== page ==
.   anaconda-ks.cfg  .bash_logout   .bashrc  .ccache  .cshrc  .gconf   .gstreamer-0.10  install.log.syslog  .local   .xauthPI5zCu
 ..  .bash_history    .bash_profile  .cache   .config  .dbus   .gconfd  install.log      .lesshst            .tcshrc
 [root@yulys ~]# gedit .bashrc

Sources:

[1] http://live.gnome.org/Jhbuild

[2]From the  Asrail’ comment

About Julita Inca

Ingeniero de Sistemas UNAC, Magíster en Ciencias de la Computación PUCP, OPW GNOME 2011, Miembro de la GNOME Foundation desde el 2012, Embajadora Fedora Perú desde el 2012, ganadora del scholarship of the Linux Foundation 2012, experiencia como Admin Linux en GMD y Especialista IT en IBM, con certificaciones RHCE, RHCSA, AIX 6.1, AIX 7 Administrator e ITILv3. Experiencia académica en universidades como PUCP, USIL y UNI. HPC researcher, a simple mortal, like you!
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10 Responses to Starting jhbuild – Installation

  1. smartass says:

    do not run jhbuild as root

  2. Is there a specific reason why you don’t use jhbuild as a normal user but as root (if I understood it correctly)?

  3. diega says:

    hi,
    you can find a few samples of .jhbuildrc files into the sources of jhbuild[0]. They have pretty nice comments so should be easy to adjust them to your needs. jhbuild will look into the root of your home folder for a file named .jhbuildrc. Also you can use the -f option to specify a different file (useful in case you have many jhbuild environments).
    HTH.
    Regards.

    [0]: http://git.gnome.org/browse/jhbuild/tree/examples

  4. Asrail says:

    Hi,

    first, you have autotools, as you could see by having automake and autoconf. If libtool is missing, you will need it soon, anyway. “jhbuild bootstrap” may help you there, but you can easily install it from your system, if needed (# yum install libtool)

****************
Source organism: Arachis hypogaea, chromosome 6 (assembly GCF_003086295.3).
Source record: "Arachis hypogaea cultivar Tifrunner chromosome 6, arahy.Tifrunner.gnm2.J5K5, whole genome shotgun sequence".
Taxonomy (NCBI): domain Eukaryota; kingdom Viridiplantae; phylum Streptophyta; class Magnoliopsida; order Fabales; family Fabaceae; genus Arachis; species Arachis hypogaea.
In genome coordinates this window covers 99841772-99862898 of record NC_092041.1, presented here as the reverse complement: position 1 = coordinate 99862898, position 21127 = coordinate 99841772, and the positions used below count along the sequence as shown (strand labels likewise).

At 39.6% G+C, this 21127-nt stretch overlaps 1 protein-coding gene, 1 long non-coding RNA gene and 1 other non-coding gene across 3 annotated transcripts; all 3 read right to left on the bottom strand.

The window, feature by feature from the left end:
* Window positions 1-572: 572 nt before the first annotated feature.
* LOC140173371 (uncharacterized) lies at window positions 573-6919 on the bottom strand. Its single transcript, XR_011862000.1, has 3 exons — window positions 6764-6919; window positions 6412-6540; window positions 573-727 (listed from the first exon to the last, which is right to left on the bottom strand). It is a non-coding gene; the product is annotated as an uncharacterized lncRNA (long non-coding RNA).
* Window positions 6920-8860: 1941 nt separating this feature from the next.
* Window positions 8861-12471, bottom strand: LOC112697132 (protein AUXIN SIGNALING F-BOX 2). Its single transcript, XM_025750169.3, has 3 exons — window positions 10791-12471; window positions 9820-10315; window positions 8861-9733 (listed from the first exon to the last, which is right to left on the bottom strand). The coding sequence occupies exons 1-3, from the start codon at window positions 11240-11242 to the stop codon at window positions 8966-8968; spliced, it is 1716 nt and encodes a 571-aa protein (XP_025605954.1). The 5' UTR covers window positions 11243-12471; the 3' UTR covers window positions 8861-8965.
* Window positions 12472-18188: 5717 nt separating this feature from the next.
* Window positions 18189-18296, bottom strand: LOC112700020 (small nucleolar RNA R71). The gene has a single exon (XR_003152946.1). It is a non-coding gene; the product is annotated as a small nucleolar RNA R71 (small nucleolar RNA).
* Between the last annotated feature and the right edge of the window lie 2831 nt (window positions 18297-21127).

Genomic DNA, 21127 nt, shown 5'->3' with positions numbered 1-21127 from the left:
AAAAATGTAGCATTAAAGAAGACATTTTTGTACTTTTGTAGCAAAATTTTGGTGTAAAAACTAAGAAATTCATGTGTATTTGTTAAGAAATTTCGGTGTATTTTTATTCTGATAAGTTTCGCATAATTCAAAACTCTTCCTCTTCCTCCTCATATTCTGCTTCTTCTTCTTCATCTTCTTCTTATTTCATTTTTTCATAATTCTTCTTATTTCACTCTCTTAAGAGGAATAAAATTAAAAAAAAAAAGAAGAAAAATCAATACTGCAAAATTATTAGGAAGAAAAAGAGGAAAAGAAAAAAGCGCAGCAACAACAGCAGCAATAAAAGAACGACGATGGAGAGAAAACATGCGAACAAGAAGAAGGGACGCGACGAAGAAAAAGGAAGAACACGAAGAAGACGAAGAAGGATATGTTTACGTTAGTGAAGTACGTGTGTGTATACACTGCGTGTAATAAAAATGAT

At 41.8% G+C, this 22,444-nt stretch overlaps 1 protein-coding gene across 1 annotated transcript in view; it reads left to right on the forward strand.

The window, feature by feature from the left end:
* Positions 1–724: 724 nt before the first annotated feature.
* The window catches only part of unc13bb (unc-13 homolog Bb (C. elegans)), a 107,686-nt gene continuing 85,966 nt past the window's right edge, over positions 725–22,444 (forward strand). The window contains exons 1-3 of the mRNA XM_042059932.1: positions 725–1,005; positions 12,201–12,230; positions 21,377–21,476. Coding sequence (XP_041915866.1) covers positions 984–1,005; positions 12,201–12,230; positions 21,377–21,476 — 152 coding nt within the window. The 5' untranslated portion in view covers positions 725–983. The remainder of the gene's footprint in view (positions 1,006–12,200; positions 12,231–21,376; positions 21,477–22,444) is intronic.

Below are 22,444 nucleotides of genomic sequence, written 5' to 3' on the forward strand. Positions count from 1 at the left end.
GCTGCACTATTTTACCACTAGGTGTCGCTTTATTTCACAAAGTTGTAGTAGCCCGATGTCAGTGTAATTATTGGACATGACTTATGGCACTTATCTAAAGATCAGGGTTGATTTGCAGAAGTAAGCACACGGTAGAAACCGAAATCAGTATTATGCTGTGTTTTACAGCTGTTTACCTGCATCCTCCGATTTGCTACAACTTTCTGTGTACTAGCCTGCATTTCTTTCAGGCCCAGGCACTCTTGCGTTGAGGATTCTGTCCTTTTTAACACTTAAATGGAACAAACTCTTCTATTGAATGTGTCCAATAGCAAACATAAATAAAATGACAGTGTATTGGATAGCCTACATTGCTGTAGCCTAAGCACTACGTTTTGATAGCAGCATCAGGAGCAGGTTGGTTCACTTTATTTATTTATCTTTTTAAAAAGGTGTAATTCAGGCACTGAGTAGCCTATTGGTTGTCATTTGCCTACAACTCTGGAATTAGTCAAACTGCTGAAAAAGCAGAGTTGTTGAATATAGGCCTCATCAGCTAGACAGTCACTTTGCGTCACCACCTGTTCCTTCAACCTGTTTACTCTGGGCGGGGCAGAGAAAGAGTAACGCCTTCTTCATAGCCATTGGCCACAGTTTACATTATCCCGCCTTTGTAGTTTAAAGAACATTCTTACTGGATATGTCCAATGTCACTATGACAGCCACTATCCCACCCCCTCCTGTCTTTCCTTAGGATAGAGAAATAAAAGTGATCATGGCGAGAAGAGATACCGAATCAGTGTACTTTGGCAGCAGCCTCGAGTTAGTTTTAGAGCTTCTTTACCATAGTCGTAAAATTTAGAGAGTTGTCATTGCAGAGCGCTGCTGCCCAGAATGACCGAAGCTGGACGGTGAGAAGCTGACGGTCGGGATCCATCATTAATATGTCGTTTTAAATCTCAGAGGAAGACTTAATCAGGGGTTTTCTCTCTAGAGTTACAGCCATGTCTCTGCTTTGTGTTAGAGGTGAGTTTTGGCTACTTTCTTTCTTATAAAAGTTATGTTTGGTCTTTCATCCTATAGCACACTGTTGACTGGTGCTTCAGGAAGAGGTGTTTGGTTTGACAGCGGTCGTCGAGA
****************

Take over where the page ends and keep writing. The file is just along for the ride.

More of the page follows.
Second, there is an example on jhbuild/example/, ending in .jhbuildrc. Reads its comments, copy on ~/.jhbuildrc and edit as you desire.

    • Julita Inca says:

      Thanks Mister Asrail!
      The second part of your comment made me see the light, I have already check the file “ending with .jhbuilrc”:sample.jhbuildrc. So I don’t need to rewrite my article, I will only change the pics where I can show the access as a user instead of root.🙂

  5. Asrail says:

    Just another tip,

    instead of doing:
    echo PATH=$PATH:~/.local/bin >> ~/.bashrc

    you should do:
    echo ‘export PATH=$PATH:$HOME/.local/bin’ >> ~/.bashrc

    or edit the .bashrc and add the quoted region.

    With the single quotes instead of double quotes it won’t expand the values ($PATH, $HOME). Also, since you or your system can add or remove folders to the $PATH environment variable elsewhere (on ~/.profile, ~/.bash_profile, /etc/bash.bashrc), using an literal $PATH instead of taking its value right now is better to keep your system working, with no surprises.
    Also it’s preferably in this case to use $HOME instead of ~, for readability. $HOME is an environment variable that holds the location of your home folder as a string. ~ is kind of a shortcut for it, useful for command line use, but prefer readability for scripts.